Men with Gout Often Have ED
A study presented in June 2014 in Paris at the European League Against Rheumatism Annual Congress (EULAR 2014) showed that erectile dysfunction (ED) is present in most men with gout and is frequently severe.
A release from EULAR reports that in a survey of 201 men, 83 had gout, of whom a significantly greater proportion had ED (76%) compared with those patients without gout. Also, a significantly greater proportion of gout patients (43%) had severe ED compared with patients without gout (30%).
According to lead author Dr. Naomi Schlesinger, Chief, Division of Rheumatology and Professor of Medicine, Rutgers-Robert Wood Johnson Medical School, New Brunswick, NJ, US, “these results strongly support the proposal to screen all men with gout for the presence of ED. Increasing awareness of the presence of ED in gout patients should in turn lead to earlier medical attention and treatment for this distressing condition,” she added.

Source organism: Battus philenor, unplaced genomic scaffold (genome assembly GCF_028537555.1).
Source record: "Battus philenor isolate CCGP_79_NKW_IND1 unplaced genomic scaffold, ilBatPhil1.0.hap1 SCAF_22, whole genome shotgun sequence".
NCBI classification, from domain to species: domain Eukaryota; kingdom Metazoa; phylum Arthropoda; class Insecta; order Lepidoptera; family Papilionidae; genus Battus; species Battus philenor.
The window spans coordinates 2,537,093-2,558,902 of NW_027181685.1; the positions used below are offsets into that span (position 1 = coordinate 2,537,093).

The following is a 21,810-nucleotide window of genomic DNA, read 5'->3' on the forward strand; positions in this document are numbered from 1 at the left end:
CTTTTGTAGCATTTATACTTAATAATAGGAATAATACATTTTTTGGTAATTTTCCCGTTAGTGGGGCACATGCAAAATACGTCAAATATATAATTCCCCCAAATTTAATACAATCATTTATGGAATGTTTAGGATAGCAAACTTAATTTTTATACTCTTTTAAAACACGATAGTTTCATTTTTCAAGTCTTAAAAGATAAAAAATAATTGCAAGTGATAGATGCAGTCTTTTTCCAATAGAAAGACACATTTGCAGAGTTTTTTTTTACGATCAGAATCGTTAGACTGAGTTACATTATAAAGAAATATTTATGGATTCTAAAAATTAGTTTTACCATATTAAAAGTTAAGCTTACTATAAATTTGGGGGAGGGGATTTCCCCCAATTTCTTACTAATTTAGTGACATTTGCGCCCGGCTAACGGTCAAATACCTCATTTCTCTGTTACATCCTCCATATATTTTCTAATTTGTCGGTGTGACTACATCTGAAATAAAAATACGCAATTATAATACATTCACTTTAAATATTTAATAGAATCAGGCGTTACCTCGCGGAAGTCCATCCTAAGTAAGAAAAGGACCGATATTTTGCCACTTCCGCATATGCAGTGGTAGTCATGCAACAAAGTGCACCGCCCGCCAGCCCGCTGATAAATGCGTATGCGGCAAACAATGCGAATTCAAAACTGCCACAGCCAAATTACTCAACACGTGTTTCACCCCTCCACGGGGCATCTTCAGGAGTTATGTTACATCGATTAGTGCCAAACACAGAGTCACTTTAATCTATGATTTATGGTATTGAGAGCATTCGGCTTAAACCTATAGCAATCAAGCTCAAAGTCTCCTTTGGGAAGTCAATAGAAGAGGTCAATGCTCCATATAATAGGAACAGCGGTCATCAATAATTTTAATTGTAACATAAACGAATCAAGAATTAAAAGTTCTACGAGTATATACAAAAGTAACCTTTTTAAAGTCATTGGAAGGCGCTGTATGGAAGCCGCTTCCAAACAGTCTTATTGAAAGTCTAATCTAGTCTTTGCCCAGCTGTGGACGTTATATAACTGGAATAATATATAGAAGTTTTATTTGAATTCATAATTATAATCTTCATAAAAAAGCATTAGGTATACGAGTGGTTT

Gout is a condition characterized by recurrent attacks of acute inflammatory arthritis. Around 1% to 4% of the Western population will develop gout at some point in their lifetime. The arthritis is caused by deposits of needle-like monosodium urate crystals in the joints and is associated with an abnormally high level of urate in the bloodstream. The crystals cause inflammation, swelling, and pain in the affected joint.
“Because gout is commonly associated with cardiovascular disease (CVD) risk factors and coronary artery disease (CAD) and patients who present with ED also have an increased rate of CVD risk factors and concomitant silent CAD, all these patients should also be evaluated for possible silent CAD,” Dr. Schlesinger concluded.
ED is a common problem in the general population, with the prevalence of moderate to severe ED estimated to between 5% to 20%. The likelihood of ED increases progressively with age. However, it is not an inevitable consequence of aging. The importance of vascular disease as an underlying cause of ED is well established.